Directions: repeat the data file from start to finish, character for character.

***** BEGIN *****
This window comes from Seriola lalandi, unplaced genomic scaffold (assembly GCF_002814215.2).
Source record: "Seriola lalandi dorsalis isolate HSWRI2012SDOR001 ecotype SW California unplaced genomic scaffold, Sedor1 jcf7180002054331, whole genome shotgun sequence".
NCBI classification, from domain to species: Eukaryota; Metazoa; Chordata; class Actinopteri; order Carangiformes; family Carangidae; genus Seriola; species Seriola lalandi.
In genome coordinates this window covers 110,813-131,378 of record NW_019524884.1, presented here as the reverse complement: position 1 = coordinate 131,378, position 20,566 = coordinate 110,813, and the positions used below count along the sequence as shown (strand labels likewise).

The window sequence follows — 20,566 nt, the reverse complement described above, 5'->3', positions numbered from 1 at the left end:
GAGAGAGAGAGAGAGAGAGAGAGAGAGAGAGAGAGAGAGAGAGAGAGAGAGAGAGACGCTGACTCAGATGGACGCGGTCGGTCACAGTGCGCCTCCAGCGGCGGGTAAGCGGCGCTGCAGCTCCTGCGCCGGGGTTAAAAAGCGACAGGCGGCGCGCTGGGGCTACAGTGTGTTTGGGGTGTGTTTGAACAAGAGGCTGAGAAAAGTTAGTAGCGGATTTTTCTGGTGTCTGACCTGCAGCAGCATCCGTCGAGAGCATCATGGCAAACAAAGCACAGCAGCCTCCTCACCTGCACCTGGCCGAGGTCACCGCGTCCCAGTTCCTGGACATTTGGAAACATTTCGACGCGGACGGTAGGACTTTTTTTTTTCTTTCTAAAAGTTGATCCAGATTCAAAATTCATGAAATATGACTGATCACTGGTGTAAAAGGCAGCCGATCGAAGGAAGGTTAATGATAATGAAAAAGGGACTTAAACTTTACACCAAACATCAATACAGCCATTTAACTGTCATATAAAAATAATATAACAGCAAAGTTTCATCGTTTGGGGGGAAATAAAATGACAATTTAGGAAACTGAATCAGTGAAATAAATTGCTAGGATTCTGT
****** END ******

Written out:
This window comes from Seriola lalandi, unplaced genomic scaffold (assembly GCF_002814215.2).
Source record: "Seriola lalandi dorsalis isolate HSWRI2012SDOR001 ecotype SW California unplaced genomic scaffold, Sedor1 jcf7180002054331, whole genome shotgun sequence".
NCBI classification, from domain to species: Eukaryota; Metazoa; Chordata; class Actinopteri; order Carangiformes; family Carangidae; genus Seriola; species Seriola lalandi.
In genome coordinates this window covers 110,813-131,378 of record NW_019524884.1, presented here as the reverse complement: position 1 = coordinate 131,378, position 20,566 = coordinate 110,813, and the positions used below count along the sequence as shown (strand labels likewise).

The window sequence follows — 20,566 nt, the reverse complement described above, 5'->3', positions numbered from 1 at the left end:
GAGAGAGAGAGAGAGAGAGAGAGAGAGAGAGAGAGAGAGAGAGAGAGAGAGAGAGACGCTGACTCAGATGGACGCGGTCGGTCACAGTGCGCCTCCAGCGGCGGGTAAGCGGCGCTGCAGCTCCTGCGCCGGGGTTAAAAAGCGACAGGCGGCGCGCTGGGGCTACAGTGTGTTTGGGGTGTGTTTGAACAAGAGGCTGAGAAAAGTTAGTAGCGGATTTTTCTGGTGTCTGACCTGCAGCAGCATCCGTCGAGAGCATCATGGCAAACAAAGCACAGCAGCCTCCTCACCTGCACCTGGCCGAGGTCACCGCGTCCCAGTTCCTGGACATTTGGAAACATTTCGACGCGGACGGTAGGACTTTTTTTTTTCTTTCTAAAAGTTGATCCAGATTCAAAATTCATGAAATATGACTGATCACTGGTGTAAAAGGCAGCCGATCGAAGGAAGGTTAATGATAATGAAAAAGGGACTTAAACTTTACACCAAACATCAATACAGCCATTTAACTGTCATATAAAAATAATATAACAGCAAAGTTTCATCGTTTGGGGGGAAATAAAATGACAATTTAGGAAACTGAATCAGTGAAATAAATTGCTAGGATTCTGT